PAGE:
Downstream assets are attracting investment in the Middle East but more is needed if all the demand for products is to be met.
Recent announcements about refinery projects in the region show that the sector is heading for a period of sustained growth.
Just in the last month Iran's state oil refining firm and India's Essar Group announced the construction of a 300 000 barrels per day (bpd) refinery in southern Iran early next year; and Oman's plans to increase the capacity of its 116 000 bpd Sohar refinery, by as much as 35%, came to media attention. The Iran project may cost between US $8-$10 billion, will boost the OPEC member's gasoline production and reduce its reliance on imports.
The investment is a drop in the ocean of money required to fund the OPEC projects already on the table. OPEC country investments between the end of 2005 and end 2011 will add a total of 5.9 million bpd to global refining capacity.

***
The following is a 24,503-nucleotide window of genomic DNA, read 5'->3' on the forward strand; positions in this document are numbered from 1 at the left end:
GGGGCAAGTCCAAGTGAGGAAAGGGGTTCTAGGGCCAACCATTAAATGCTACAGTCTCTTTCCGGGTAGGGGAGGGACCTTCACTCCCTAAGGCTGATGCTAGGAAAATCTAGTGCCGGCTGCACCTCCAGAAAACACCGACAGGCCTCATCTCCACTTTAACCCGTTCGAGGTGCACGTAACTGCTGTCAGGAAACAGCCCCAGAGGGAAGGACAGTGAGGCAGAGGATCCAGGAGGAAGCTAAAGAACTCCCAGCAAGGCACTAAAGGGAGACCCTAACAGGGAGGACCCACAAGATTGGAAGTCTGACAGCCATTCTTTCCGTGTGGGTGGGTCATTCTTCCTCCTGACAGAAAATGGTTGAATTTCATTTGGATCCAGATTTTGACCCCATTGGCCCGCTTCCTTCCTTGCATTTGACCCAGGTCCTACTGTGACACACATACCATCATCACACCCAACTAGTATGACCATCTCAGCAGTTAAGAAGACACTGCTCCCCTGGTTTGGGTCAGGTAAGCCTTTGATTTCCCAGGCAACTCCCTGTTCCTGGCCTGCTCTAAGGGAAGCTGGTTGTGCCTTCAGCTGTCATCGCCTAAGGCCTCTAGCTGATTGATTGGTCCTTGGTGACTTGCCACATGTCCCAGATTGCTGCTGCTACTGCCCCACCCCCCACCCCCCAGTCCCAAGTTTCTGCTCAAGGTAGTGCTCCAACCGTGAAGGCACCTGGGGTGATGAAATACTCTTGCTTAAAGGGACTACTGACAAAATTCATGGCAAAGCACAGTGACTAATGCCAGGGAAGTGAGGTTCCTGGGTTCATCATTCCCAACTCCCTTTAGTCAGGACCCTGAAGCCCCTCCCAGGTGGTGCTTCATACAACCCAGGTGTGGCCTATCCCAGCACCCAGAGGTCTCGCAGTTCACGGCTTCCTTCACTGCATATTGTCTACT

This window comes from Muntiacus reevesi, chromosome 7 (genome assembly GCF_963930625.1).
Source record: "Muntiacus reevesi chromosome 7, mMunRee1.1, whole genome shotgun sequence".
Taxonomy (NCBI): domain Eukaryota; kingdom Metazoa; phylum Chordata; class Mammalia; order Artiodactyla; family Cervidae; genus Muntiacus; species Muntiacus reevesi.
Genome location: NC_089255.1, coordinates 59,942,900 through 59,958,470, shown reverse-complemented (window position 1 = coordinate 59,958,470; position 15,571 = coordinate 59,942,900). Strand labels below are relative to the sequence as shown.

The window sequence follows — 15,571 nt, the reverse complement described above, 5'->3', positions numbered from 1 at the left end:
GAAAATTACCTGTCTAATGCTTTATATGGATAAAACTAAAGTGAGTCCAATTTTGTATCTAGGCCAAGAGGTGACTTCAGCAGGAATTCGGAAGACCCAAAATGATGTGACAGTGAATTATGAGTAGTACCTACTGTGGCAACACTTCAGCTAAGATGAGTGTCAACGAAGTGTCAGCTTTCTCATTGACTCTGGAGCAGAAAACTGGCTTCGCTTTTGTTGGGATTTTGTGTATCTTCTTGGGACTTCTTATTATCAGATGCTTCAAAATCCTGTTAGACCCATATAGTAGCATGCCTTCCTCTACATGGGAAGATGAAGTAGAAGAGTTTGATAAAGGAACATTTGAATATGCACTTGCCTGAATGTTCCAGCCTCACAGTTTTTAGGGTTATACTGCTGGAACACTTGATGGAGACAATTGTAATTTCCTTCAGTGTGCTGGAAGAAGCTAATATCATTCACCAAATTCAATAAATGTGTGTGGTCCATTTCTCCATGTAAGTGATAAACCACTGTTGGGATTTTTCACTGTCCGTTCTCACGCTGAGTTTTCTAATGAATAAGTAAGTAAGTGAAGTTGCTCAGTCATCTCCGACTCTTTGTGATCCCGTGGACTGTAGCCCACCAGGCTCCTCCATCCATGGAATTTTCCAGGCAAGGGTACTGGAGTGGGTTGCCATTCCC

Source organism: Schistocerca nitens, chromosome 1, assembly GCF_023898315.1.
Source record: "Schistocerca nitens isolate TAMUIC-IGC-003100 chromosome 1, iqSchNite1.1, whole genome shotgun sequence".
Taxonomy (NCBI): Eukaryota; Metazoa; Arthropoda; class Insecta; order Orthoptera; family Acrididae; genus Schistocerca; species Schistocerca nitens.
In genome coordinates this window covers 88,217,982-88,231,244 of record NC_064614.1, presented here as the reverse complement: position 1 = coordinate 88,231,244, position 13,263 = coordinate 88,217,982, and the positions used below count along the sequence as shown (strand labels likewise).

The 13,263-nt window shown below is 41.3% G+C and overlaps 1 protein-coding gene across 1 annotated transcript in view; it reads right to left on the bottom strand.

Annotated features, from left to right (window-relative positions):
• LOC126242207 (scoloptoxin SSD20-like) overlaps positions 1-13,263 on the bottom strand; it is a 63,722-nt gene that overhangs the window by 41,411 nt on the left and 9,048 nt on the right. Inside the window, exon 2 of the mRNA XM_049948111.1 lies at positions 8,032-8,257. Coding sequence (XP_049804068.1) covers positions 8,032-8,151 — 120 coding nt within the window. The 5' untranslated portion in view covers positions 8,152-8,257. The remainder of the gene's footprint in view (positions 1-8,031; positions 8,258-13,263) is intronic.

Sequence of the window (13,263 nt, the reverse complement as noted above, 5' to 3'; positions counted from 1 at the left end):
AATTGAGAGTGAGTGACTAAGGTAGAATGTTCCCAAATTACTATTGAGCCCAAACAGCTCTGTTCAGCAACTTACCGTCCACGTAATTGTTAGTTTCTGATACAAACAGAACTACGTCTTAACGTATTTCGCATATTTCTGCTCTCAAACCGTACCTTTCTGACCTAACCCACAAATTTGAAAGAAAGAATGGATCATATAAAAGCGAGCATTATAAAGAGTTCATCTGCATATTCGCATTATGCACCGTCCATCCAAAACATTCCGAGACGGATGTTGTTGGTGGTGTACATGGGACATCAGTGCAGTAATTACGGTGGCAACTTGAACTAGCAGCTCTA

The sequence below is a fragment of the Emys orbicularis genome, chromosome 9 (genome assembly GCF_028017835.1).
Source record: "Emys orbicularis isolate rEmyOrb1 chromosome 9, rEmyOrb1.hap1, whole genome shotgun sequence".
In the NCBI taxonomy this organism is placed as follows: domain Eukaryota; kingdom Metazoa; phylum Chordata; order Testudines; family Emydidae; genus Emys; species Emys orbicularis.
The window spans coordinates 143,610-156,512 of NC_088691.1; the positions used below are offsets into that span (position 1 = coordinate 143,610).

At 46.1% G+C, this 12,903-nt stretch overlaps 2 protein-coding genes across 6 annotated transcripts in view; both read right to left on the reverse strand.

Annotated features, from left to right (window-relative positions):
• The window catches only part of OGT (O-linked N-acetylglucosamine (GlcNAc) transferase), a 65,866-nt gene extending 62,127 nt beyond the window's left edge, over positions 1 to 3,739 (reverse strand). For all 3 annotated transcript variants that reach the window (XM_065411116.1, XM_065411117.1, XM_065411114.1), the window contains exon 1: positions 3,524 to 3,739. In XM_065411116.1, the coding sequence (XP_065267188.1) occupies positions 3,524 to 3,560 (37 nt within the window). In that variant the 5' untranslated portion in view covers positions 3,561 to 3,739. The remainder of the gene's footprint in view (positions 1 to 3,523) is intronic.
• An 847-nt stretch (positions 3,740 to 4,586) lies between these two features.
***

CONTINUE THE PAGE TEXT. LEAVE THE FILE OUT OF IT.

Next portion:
As OPEC outlines in its assessment of downstream demands, "the market volatility witnessed in recent months has been, to a large extent, the result of imbalance between the available refining capacity and the demand for petroleum products. Until the necessary investments are undertaken in the downstream sector of the industry, volatility is likely to remain a feature of the oil market."
OPEC estimates the investment required for the realisation of these projects to be around US $66 billion within the period from 2006 to 2011. None of this will happen over night. The lead times for refinery construction are typically around four years. In many cases developments are aimed at increasing domestic capacity, but the effects will flow into the world market. Countries in the Middle East are also eyeing the benefits of developing their petrochemical industries, adding value to their oil.